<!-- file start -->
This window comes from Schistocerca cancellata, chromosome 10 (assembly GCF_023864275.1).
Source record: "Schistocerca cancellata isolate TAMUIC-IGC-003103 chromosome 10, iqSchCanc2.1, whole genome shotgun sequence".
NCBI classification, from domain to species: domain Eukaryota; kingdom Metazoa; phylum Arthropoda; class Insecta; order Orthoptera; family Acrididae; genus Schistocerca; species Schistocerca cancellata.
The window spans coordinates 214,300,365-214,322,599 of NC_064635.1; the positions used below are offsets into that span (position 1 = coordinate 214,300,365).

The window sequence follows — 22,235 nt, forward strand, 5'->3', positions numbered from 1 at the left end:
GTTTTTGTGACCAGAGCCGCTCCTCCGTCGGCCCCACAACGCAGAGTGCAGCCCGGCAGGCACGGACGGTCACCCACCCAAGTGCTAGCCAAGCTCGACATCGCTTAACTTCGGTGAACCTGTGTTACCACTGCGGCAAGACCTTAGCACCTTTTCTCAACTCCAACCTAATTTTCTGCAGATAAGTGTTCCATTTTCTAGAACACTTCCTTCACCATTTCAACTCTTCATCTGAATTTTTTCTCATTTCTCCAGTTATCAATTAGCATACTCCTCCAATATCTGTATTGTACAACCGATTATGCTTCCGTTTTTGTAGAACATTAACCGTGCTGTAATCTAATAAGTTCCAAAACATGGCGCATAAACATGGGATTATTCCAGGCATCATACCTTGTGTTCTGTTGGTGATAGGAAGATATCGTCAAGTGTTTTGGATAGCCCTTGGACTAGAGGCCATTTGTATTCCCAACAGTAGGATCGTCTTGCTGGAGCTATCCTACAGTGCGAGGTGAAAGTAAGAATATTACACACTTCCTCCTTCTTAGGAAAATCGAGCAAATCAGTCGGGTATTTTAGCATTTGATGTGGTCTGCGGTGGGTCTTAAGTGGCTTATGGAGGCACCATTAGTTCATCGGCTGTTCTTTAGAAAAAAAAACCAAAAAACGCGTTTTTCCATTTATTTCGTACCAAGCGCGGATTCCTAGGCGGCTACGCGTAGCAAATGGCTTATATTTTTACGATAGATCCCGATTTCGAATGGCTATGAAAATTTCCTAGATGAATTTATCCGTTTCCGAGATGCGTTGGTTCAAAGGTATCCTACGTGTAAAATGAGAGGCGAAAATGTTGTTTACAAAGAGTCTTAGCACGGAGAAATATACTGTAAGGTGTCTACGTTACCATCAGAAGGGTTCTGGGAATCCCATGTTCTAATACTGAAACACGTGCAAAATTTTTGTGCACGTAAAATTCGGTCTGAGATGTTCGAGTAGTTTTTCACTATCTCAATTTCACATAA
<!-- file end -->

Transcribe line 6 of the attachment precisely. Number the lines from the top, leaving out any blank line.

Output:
GTTTTTGTGACCAGAGCCGCTCCTCCGTCGGCCCCACAACGCAGAGTGCAGCCCGGCAGGCACGGACGGTCACCCACCCAAGTGCTAGCCAAGCTCGACATCGCTTAACTTCGGTGAACCTGTGTTACCACTGCGGCAAGACCTTAGCACCTTTTCTCAACTCCAACCTAATTTTCTGCAGATAAGTGTTCCATTTTCTAGAACACTTCCTTCACCATTTCAACTCTTCATCTGAATTTTTTCTCATTTCTCCAGTTATCAATTAGCATACTCCTCCAATATCTGTATTGTACAACCGATTATGCTTCCGTTTTTGTAGAACATTAACCGTGCTGTAATCTAATAAGTTCCAAAACATGGCGCATAAACATGGGATTATTCCAGGCATCATACCTTGTGTTCTGTTGGTGATAGGAAGATATCGTCAAGTGTTTTGGATAGCCCTTGGACTAGAGGCCATTTGTATTCCCAACAGTAGGATCGTCTTGCTGGAGCTATCCTACAGTGCGAGGTGAAAGTAAGAATATTACACACTTCCTCCTTCTTAGGAAAATCGAGCAAATCAGTCGGGTATTTTAGCATTTGATGTGGTCTGCGGTGGGTCTTAAGTGGCTTATGGAGGCACCATTAGTTCATCGGCTGTTCTTTAGAAAAAAAAACCAAAAAACGCGTTTTTCCATTTATTTCGTACCAAGCGCGGATTCCTAGGCGGCTACGCGTAGCAAATGGCTTATATTTTTACGATAGATCCCGATTTCGAATGGCTATGAAAATTTCCTAGATGAATTTATCCGTTTCCGAGATGCGTTGGTTCAAAGGTATCCTACGTGTAAAATGAGAGGCGAAAATGTTGTTTACAAAGAGTCTTAGCACGGAGAAATATACTGTAAGGTGTCTACGTTACCATCAGAAGGGTTCTGGGAATCCCATGTTCTAATACTGAAACACGTGCAAAATTTTTGTGCACGTAAAATTCGGTCTGAGATGTTCGAGTAGTTTTTCACTATCTCAATTTCACATAA